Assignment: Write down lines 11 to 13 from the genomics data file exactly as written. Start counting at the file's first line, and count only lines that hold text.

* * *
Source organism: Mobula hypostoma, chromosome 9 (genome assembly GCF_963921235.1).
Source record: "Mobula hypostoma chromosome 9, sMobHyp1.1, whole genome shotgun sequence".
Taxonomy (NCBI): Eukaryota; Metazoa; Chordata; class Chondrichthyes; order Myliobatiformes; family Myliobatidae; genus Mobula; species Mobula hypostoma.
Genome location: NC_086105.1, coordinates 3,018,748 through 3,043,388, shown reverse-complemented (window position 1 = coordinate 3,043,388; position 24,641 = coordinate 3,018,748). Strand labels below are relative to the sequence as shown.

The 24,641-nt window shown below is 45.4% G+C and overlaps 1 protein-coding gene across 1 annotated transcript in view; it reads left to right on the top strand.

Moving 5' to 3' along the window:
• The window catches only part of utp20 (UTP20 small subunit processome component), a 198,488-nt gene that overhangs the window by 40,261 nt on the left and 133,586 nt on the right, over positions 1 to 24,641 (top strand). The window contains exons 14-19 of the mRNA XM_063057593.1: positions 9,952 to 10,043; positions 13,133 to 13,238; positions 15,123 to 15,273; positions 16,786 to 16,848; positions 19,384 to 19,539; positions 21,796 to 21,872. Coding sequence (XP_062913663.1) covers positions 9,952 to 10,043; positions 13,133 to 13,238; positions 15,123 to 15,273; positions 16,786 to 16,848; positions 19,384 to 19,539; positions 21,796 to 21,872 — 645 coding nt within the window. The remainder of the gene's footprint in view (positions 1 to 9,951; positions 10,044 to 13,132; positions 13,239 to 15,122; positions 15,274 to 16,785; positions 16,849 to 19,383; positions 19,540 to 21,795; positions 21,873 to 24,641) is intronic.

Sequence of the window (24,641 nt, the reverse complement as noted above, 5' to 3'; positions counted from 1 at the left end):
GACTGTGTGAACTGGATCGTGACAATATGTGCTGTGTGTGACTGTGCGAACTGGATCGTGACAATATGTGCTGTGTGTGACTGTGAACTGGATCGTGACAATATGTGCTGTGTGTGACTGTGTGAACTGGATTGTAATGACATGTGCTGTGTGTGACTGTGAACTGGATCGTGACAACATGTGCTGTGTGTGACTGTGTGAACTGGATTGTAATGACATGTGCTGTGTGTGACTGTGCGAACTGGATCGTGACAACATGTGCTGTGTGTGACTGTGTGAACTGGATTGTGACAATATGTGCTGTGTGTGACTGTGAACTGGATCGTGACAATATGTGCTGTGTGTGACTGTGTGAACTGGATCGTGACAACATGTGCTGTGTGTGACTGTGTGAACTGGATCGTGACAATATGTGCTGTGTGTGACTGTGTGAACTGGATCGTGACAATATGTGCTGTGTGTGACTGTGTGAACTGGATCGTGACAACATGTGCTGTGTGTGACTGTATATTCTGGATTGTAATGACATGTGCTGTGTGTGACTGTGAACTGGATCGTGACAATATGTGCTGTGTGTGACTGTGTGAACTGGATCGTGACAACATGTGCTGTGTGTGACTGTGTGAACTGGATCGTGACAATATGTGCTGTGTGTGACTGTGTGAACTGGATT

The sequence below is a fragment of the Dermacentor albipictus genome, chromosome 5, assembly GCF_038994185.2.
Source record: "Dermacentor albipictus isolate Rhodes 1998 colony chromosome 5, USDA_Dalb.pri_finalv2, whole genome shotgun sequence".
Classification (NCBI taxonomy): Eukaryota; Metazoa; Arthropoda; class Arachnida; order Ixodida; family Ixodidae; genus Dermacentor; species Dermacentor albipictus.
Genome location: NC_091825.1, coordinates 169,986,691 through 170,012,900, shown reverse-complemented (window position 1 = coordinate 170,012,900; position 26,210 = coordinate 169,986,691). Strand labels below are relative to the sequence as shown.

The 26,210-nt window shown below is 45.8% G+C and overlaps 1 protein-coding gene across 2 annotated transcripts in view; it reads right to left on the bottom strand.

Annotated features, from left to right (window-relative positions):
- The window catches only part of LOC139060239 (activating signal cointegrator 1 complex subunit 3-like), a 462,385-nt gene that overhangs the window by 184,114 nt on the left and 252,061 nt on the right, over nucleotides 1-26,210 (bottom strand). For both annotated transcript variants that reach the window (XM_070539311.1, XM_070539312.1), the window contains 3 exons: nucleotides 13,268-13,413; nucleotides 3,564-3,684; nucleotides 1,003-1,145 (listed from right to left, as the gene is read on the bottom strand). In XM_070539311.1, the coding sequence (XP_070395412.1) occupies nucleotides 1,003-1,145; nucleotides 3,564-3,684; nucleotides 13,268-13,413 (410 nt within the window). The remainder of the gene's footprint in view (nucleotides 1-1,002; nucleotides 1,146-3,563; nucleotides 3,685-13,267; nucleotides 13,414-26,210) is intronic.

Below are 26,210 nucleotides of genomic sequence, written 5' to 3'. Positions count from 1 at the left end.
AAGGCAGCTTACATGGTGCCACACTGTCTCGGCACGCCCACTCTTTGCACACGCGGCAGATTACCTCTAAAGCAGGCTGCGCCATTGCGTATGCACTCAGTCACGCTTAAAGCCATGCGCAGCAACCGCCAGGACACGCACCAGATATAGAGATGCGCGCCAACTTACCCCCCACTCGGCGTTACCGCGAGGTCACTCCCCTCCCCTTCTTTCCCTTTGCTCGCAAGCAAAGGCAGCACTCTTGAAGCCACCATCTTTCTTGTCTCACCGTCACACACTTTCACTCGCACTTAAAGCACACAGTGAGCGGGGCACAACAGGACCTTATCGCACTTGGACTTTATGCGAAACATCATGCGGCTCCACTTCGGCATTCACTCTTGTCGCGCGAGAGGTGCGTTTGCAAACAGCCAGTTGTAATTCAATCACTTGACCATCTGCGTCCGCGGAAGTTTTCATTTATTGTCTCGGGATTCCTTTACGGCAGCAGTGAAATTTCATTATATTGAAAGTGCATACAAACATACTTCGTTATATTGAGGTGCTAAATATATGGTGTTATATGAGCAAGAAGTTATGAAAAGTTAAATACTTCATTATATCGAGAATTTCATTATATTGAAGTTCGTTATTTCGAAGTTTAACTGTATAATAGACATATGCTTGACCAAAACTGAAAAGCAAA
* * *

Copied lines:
Source record: "Dermacentor albipictus isolate Rhodes 1998 colony chromosome 5, USDA_Dalb.pri_finalv2, whole genome shotgun sequence".
Classification (NCBI taxonomy): Eukaryota; Metazoa; Arthropoda; class Arachnida; order Ixodida; family Ixodidae; genus Dermacentor; species Dermacentor albipictus.
Genome location: NC_091825.1, coordinates 169,986,691 through 170,012,900, shown reverse-complemented (window position 1 = coordinate 170,012,900; position 26,210 = coordinate 169,986,691). Strand labels below are relative to the sequence as shown.